A couple in a rebound relationship can appear to be very close, extremely connected and intimate. Yet it’s often a false intimacy because neither partner is willing or able to become completely vulnerable. If one person is in a savior role, they are using their position to refrain from feeling emotionally exposed. If one (or both) possess a victim mindset, they are leaving parts of themselves protected.
Love takes intimacy. Intimacy takes vulnerability. And vulnerability takes trust, self-awareness and time.
Creates Disproportionate Pain Upon Ending
Sometimes rebound relationships mature into love. And often they end within a relatively short period of time. And the pain of that ending is frequently disproportionately large to the duration of the relationship. I often have people tell me that the end of the rebound is more painful than the end of the marriage. That happens for several reasons – a loss of hope, a realization that a different and infinitely more difficult path is required and the allowance of the brunt of the pain of the divorce (that was delayed due to the rebound).
Some people advise to avoid rebound relationships. Not bad advice, but often impossible to follow since it’s difficult to see a rebound while you’re surrounded by it.
Instead of striving for complete avoidance, I counsel restraint – don’t rush into any major decisions in a relationship that ignites soon after your divorce. There’s no hurry.
Be honest, with yourself and with your partner, about where you are in the healing process.
Pay attention to your motivations – are you running away from an uncomfortable truth or grasping on to keep from drowning?
Besides, rebound relationships have value – They give you a moment of respite and hope. They highlight want you want in a relationship and what you need to address in yourself before you’re ready. And rebound relationships give you the belief that you’re not broken beyond repair and that you can love and be loved again.
5 thoughts on “Is It Love? The False Dawn of a Rebound Relationship”
i so agree with all of your signs regarding a rebound relationship. Especially the last part about not rushing into anything and being honest with your partner about where you are in your healing process. I believe honesty can help any relationship bloom into something more even a rebound one. My current husband started as a rebound relationship shortly after the dissolution of my first marriage. We were both in a divorce support group in our city, he a little further along than I (divorced almost 1 1/2 years). I however, joined the support group before the papers where even served. I was newly separated after finding out about my now ex’s work affair. We had everything not to make a relationship bloom. Betrayal. trust, grief issues you name it. While our unique similarities to the endings of our first marriages brought us together, we continued to enjoy each other’s company and common interests without the “D” talk. He understood and respected my need for healing and was very patient. I, in turn understood and did the same for him as well. Never once have we ever muttered, even now 4 years later, “get over it” Emotions are not like a light switch, and love is a choice more than a feeling. But being honest with each other, keeping insecurities at bay (thinking about him/her means you don’t love me) and giving each other space and time to heal, worked and made such a solid relationship that for both of us so very much trumps our first marriages.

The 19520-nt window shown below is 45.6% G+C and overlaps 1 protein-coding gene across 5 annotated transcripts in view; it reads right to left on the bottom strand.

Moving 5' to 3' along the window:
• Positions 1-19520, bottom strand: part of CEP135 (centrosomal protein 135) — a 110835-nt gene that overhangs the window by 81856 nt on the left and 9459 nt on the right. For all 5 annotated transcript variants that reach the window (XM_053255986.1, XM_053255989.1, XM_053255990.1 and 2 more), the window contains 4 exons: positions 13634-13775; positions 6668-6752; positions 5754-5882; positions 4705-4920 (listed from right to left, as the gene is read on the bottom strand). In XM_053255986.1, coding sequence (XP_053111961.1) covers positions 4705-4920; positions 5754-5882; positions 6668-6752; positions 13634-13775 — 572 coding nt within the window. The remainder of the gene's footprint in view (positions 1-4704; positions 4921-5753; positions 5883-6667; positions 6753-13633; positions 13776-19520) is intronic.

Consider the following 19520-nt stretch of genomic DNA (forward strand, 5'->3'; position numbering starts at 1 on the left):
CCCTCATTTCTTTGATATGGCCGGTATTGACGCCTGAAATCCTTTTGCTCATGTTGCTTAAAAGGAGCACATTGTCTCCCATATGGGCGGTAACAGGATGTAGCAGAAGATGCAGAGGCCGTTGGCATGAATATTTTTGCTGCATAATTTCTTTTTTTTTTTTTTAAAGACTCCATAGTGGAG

Yes!!! Relationships aren’t black and white. What starts as one thing can transition into another. I’m so with you on allowing healing to occur in its own time. My now-husband and I had a similar path as you. So glad you’ve cultivated that love:))
So good. Thank you.
Actually.. I want to say that rebound relationships are good in some way.
Since you can use your experience in judging the potential of your new lover because you already know what a bad lover be like. This can help you make a correct decision this time ultimately leading you to your eternal way of happiness.
If you still don’t get it what I’m saying you can read everything about it here: http://loveysigns.com/how-long-do-rebound-relationships-last
How about you get over your “stuff” before you drag someone else into it? You think it’s hard for the divorced person when a transitional relationship ends? It’s nothing compared to the pain felt by the person that was being used to help them get over their divorce. The person that was led to believe that the feelings and plans were real. The person that already worked through their stuff and was healthy and happy going into the relationship. The person who is left devastated when the divorced person’s past comes calling and destroys the relationship. The person who has to see the person they love the most move on to a new relationship once they’ve had the time to process their feelings about their divorce. It’s completely selfish to use someone to get over someone else.